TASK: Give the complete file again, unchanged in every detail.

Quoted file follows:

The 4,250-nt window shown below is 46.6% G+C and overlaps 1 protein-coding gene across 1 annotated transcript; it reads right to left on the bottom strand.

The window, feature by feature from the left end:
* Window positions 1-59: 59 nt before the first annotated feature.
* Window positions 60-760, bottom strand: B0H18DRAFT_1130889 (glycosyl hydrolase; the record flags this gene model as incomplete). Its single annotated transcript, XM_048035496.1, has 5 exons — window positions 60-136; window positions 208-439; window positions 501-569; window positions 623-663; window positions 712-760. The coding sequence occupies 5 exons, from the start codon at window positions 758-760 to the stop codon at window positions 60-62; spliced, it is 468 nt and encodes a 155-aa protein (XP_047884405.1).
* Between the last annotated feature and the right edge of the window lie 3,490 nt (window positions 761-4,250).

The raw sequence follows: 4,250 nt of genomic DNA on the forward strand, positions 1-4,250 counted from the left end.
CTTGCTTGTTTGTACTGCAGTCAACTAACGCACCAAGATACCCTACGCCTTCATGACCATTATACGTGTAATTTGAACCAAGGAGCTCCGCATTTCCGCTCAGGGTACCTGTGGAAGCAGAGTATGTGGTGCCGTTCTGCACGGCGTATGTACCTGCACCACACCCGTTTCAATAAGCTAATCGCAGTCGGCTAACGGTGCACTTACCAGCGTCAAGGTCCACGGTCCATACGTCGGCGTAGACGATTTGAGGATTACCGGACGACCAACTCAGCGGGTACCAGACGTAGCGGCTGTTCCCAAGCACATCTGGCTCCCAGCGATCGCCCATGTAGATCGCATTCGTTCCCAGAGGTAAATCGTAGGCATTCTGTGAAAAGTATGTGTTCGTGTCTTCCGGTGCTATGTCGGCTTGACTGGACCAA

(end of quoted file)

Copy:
The 4,250-nt window shown below is 46.6% G+C and overlaps 1 protein-coding gene across 1 annotated transcript; it reads right to left on the bottom strand.

The window, feature by feature from the left end:
* Window positions 1-59: 59 nt before the first annotated feature.
* Window positions 60-760, bottom strand: B0H18DRAFT_1130889 (glycosyl hydrolase; the record flags this gene model as incomplete). Its single annotated transcript, XM_048035496.1, has 5 exons — window positions 60-136; window positions 208-439; window positions 501-569; window positions 623-663; window positions 712-760. The coding sequence occupies 5 exons, from the start codon at window positions 758-760 to the stop codon at window positions 60-62; spliced, it is 468 nt and encodes a 155-aa protein (XP_047884405.1).
* Between the last annotated feature and the right edge of the window lie 3,490 nt (window positions 761-4,250).

The raw sequence follows: 4,250 nt of genomic DNA on the forward strand, positions 1-4,250 counted from the left end.
CTTGCTTGTTTGTACTGCAGTCAACTAACGCACCAAGATACCCTACGCCTTCATGACCATTATACGTGTAATTTGAACCAAGGAGCTCCGCATTTCCGCTCAGGGTACCTGTGGAAGCAGAGTATGTGGTGCCGTTCTGCACGGCGTATGTACCTGCACCACACCCGTTTCAATAAGCTAATCGCAGTCGGCTAACGGTGCACTTACCAGCGTCAAGGTCCACGGTCCATACGTCGGCGTAGACGATTTGAGGATTACCGGACGACCAACTCAGCGGGTACCAGACGTAGCGGCTGTTCCCAAGCACATCTGGCTCCCAGCGATCGCCCATGTAGATCGCATTCGTTCCCAGAGGTAAATCGTAGGCATTCTGTGAAAAGTATGTGTTCGTGTCTTCCGGTGCTATGTCGGCTTGACTGGACCAA